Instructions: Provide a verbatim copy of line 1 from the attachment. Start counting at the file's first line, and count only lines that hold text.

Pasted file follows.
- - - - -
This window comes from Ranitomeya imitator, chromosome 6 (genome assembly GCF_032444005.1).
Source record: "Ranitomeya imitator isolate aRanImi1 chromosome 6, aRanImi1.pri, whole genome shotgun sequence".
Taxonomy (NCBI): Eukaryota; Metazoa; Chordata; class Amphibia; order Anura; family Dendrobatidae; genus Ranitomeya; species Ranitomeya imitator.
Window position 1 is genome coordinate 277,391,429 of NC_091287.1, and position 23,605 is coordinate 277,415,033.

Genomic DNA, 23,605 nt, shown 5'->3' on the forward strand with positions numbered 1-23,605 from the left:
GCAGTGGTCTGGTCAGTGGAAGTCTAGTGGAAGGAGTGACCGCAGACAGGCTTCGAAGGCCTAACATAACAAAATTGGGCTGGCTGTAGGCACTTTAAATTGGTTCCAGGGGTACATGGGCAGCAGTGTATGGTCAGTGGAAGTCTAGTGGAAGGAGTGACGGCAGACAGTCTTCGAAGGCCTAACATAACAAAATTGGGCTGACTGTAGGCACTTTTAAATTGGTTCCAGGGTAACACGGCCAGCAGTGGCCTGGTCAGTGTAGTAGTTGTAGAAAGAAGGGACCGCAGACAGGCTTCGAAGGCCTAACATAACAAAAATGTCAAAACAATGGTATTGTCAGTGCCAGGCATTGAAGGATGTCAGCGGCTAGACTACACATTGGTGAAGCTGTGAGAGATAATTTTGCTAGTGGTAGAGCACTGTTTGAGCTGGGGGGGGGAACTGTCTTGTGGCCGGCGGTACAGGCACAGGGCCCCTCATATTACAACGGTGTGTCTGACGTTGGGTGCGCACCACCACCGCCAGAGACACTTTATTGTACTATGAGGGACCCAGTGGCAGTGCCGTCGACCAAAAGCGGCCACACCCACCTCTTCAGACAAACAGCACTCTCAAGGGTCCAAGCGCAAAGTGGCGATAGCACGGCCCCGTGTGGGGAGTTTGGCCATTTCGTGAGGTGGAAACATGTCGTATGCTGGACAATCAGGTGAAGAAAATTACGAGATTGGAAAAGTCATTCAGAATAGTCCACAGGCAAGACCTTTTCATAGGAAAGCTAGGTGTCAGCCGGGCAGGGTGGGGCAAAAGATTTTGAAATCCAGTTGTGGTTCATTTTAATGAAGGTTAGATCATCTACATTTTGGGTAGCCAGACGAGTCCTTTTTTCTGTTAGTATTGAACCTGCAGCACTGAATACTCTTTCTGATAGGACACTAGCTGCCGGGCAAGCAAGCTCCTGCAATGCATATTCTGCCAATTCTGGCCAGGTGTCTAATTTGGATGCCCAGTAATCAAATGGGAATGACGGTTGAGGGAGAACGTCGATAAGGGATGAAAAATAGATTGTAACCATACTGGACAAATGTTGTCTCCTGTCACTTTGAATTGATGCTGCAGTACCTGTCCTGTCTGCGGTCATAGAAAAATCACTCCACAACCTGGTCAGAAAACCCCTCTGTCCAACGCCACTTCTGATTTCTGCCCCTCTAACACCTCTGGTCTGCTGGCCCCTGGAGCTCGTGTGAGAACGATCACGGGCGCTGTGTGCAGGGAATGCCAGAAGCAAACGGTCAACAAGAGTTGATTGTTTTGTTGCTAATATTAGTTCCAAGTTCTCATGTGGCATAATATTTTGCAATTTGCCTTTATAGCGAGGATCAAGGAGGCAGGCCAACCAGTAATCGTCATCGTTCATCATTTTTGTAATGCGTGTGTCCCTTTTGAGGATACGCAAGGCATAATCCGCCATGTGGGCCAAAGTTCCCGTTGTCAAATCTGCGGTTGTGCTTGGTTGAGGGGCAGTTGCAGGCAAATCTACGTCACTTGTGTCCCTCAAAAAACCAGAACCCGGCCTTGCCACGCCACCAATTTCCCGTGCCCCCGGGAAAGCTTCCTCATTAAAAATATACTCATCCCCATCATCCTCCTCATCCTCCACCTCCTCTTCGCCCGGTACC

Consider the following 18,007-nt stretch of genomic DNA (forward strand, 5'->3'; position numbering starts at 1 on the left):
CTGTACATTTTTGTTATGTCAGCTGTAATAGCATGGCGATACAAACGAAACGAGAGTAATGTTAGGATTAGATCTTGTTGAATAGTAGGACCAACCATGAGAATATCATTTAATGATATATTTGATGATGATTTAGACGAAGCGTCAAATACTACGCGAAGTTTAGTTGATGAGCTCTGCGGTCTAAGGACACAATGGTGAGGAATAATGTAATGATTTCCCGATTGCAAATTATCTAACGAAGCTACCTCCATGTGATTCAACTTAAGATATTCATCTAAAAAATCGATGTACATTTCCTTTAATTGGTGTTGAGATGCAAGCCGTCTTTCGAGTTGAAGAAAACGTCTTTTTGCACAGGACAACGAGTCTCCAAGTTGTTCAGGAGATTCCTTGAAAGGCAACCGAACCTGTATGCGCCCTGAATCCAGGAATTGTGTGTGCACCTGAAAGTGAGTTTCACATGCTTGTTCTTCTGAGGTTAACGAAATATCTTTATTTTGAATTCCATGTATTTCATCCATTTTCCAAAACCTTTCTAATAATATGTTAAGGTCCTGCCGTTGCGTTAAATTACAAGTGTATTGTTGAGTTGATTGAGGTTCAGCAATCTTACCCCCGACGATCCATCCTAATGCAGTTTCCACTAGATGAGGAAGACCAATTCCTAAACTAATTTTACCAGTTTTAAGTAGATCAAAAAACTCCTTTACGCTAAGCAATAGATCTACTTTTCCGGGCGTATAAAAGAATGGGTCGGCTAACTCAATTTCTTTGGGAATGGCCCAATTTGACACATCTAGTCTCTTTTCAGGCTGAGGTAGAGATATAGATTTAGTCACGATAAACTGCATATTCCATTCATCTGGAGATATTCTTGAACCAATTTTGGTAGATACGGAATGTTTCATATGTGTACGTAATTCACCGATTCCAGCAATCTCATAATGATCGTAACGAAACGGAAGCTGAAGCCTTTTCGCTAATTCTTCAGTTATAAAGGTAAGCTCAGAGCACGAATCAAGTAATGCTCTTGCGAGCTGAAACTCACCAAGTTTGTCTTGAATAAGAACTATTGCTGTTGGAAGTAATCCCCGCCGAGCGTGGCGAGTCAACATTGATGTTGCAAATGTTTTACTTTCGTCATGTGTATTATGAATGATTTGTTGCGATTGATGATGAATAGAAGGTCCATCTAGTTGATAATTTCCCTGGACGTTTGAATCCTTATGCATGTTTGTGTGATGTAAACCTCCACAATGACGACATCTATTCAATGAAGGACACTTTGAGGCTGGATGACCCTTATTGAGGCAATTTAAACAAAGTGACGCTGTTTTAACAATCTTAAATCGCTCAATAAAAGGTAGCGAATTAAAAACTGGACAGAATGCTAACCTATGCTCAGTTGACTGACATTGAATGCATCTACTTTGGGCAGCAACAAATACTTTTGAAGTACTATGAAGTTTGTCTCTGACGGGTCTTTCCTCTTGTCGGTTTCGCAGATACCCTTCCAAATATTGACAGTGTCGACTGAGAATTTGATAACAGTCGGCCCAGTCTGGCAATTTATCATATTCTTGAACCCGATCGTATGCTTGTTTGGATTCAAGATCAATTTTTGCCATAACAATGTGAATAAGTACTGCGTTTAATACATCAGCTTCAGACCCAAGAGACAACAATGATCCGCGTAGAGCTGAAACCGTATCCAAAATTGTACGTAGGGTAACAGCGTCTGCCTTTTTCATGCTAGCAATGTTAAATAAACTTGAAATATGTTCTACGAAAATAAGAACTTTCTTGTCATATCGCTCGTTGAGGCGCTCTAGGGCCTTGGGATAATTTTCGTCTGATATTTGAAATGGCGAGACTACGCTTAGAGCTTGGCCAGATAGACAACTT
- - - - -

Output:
This window comes from Ranitomeya imitator, chromosome 6 (genome assembly GCF_032444005.1).